Keep in mind that if your snake keeps trying to get out, then probably something is wrong, and you can learn the 13 reasons your snake is trying to escape here.
Does your snake’s cage need bedding?
Your snake’s cage does need bedding. It’s best that the bedding material is easy to keep clean and free of harmful chemicals.
Some of the ideal materials for cage bedding include butcher paper, newspapers, towels, or artificial grass. However, materials like wood shavings, sand, cat litter, or travel, are not ideal for cage bedding and should be avoided as it’s difficult to clean them and may cause health problems to the snake if ingested by accident.
If you’re using artificial grass, you can cut it into pieces and place one piece inside the cage on the bottom, while keeping the rest of the pieces outside. Once the piece inside the cage gets too dirty, you will be able to get it replaced with a clean piece from outside.
When the inside of the cage gets dirty, you can clean it with water and regular soap (It’s best to avoid any cleaning substances with harsh chemicals), then rinse it thoroughly and leave it to dry.
A good source of heat is a MUST
All reptiles require some form of heat. Ectotherms or cold-blooded species, such as snakes depend on environmental or external heat sources to keep their body temperatures stable. Keep in mind that snakes will not survive days (or sometimes even hours) without a source of heat in their cages.
They require a temperature range to keep their body temperature stable, it would be impossible for them to thrive in an enclosure with only one temperature. So, their cage should ideally have an established heat gradient, with one part having more warmth than the rest.
To ensure you achieve this gradient, you need to purchase two unbreakable thermometers, then put one of them at the part of the cage where it’s cold and the other at the part of the cage where it’s warm.
The cage’s temprature should somewhat reflect what the snake would experience in a natural environment, and it should be as close as possible to the region where it originated. On average, it’s recommended that the temperature in the colder part of the cage should be between 70°-75° F, while the temperature in the warmer part should be between 90°-95°F.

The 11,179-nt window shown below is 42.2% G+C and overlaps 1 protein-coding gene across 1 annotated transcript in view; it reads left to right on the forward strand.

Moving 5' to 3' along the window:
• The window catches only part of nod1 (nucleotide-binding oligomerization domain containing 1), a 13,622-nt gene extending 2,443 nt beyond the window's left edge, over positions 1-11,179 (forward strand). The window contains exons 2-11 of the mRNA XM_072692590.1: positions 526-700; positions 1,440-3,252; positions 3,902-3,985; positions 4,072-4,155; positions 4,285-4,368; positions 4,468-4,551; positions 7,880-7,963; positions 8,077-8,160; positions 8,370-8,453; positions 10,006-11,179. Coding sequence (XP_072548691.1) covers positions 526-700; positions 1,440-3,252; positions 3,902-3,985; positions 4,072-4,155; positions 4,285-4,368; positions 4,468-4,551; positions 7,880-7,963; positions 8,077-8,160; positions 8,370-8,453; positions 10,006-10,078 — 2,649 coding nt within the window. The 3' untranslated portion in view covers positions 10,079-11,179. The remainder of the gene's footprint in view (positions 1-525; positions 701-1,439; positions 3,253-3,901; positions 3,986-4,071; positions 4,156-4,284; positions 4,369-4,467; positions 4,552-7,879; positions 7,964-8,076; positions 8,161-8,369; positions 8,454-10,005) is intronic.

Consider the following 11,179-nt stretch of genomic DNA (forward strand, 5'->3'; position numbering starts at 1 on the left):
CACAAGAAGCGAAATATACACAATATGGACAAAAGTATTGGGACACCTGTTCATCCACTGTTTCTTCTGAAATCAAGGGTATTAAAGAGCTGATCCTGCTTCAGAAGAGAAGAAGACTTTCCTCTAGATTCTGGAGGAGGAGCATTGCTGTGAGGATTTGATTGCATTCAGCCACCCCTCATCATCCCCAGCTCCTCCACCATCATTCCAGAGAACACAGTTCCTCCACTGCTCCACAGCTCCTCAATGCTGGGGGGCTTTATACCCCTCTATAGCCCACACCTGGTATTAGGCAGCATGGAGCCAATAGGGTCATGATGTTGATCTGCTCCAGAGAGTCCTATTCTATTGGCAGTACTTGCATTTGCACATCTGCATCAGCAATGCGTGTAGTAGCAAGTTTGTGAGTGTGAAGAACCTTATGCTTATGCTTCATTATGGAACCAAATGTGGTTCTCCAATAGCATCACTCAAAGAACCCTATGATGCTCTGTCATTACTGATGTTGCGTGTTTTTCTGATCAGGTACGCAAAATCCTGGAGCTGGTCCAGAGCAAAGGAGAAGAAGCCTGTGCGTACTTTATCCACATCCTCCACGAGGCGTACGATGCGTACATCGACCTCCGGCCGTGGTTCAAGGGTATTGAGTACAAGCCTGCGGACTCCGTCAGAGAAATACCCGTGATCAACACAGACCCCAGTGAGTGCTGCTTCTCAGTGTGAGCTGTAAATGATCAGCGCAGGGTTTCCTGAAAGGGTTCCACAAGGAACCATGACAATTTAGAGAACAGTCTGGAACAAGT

When it comes to the main heat source, you can use an incandescent bulb of 100 watts with a reflector hood. Other sources of heat are ceramic infrared heat emitters or heat lamps, which can be purchase at any specialized pet shop.
Keep in mind that any source of heat should be placed on the outside from above one part the cage. It should also be covered with screened lid to ensure the snake is protected from burning itself.
It’s importnat to ensure that the heat source cannot be accidentally tipped over or placed in direct contact with the snake, which could result in serious burns and injury. Do not use hot rocks for heating as they get too hot for your pet (they can also cause escape attempts).
You can use heated pads underneath the cage for more warmth, however, make sure to consult a vet to determine the right way to use them.
What about humidity in the cages?
The requirement fro humidity depending on the location and season. Some houses are unsuitable for snakes as they’re too dry or too humid.
Generally, many snake species thrive in a humidity range of 40 to 70 percent. If the humidity is too high, it can be hazardous as well as cause health issues. It’s clear that desert-dwelling species require lower humidity.
Do Snakes need UVB light?
Snakes do not need UVB light. While it is true that most reptiles need UV-B light as a source of vitamin D (which is necessary for the absorption of dietary calcium), most snakes get enough Vitamin D from their diets.
Howver, captive animals should be checked by a veterinarian at least once a year to make sure they are receiving adequate nutrition and that their calcium levels remain within the normal range. Do not use UVA/UVB lights unless you know your pet requires them for health reasons.
Spatial considerations for captive snakes
Territorial Behavior in Snakes and the So-Called Courtship Dance
What Do Rattle Snake Dens Look Like?
Field Observation of Maternal Attendance of Eggs in a Madagascan Snake, Leioheterodon madagascariensis
If you like this article, please share it!